Seven empirical studies have examined school choice’s impact on civic values and practices such as respect for the rights of others and civic knowledge. Of these, five find that school choice improves civic values and practices. Two find no visible impact from school choice. No empirical study has found that school choice has a negative impact on civic values and practices.

The largest and most comprehensive of these studies, Dr. Patrick Wolf’s “Civics Exam,” found that private school students are, on average, more politically tolerant, more knowledgeable about our system of government, more likely to volunteer in their community, and more politically active than their government school peers.

 Unfortunately, over the last few decades, civic education in government schools has significantly declined:

When asked whether they are “very confident” that students have mastered important content and skills, only 24% of teachers indicate that their students can identify the protections in the Bill of Rights when they graduate high school, 15% think that their students understand concepts such as federalism and the separation of powers, and 11% believe their pupils understand the basic precepts of the free market.

Indeed, earlier this year, Washington D.C. education officials considered a proposal to drop the requirement that high schools students in our nation’s seat of government learn anything about that government.

On average, schools of choice outperform government schools at instilling the civic knowledge and values necessary to preserve a free society. The Founders’ vision depends on an educated populace, but it does not depend on the government to educate them. 

We Must Protect This Failing House! (And To Heck With the Kids In It)

The New York Times’ “Room for Debate” website is once again hosting a forum on education, to which I have contributed some thoughts. The topic: whether there should be federal tax credits for home schoolers.

I won’t rehash my contribution – obviously, you can read it right on the site – but I wanted to respond quickly to two other entries.

The first is from Chester Finn, president of our favorite conservative sparring partner in education, the Thomas B. Fordham Instititute. I just want to thank him for substantiating a warning I offer in my contribution: Create federal home-schooling credits and don’t be surprised if you also get requirements that home schoolers be judged on stultifying standardized tests.  It’s exactly what Finn calls for:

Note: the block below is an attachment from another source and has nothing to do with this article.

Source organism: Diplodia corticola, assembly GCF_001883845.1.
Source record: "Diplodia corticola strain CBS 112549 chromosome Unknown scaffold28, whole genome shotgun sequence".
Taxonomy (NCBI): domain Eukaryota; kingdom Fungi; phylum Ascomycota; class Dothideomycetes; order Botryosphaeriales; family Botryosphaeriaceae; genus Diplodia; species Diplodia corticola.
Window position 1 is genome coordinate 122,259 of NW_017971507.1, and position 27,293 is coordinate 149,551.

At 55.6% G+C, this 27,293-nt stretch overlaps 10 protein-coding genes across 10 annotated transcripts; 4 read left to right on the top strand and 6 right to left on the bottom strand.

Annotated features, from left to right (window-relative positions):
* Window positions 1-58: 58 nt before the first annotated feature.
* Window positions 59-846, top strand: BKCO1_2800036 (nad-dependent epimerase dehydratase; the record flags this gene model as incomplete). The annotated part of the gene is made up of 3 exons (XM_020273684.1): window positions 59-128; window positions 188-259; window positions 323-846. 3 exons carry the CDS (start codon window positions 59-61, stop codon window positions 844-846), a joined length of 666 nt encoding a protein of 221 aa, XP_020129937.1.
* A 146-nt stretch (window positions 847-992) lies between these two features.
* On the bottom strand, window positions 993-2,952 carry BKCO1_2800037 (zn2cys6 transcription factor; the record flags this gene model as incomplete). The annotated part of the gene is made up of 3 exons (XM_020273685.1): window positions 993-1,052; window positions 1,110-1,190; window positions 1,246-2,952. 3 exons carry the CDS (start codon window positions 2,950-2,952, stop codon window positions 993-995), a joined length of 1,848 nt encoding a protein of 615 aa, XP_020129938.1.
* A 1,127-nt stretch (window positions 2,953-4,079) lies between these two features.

In return for the financial help, however, home-schooled students should be required to take state tests, just as they would do in regular school, charter school or virtual schools. And if they don’t pass those tests, either the subsidy vanishes or the kids must enroll in some sort of school with a decent academic track record.

The second person I want to respond to is former Bush II official Susan Neuman, who generally offers the right advice by warning even more starkly than I did that home schoolers demanding tax credits are making a deal with the regulatory devil. That’s fine, as is her reporting that by what indications we have “children who have been home-schooled do remarkably well, attending well-respected colleges and universities and going on to successful careers.” Unfortunately, all that was preceded by the Reductio ad Hitlerum of education debates: Smearing any effort to even the playing field between public schools and other educational arrangements as an “attempt … to destroy public education.”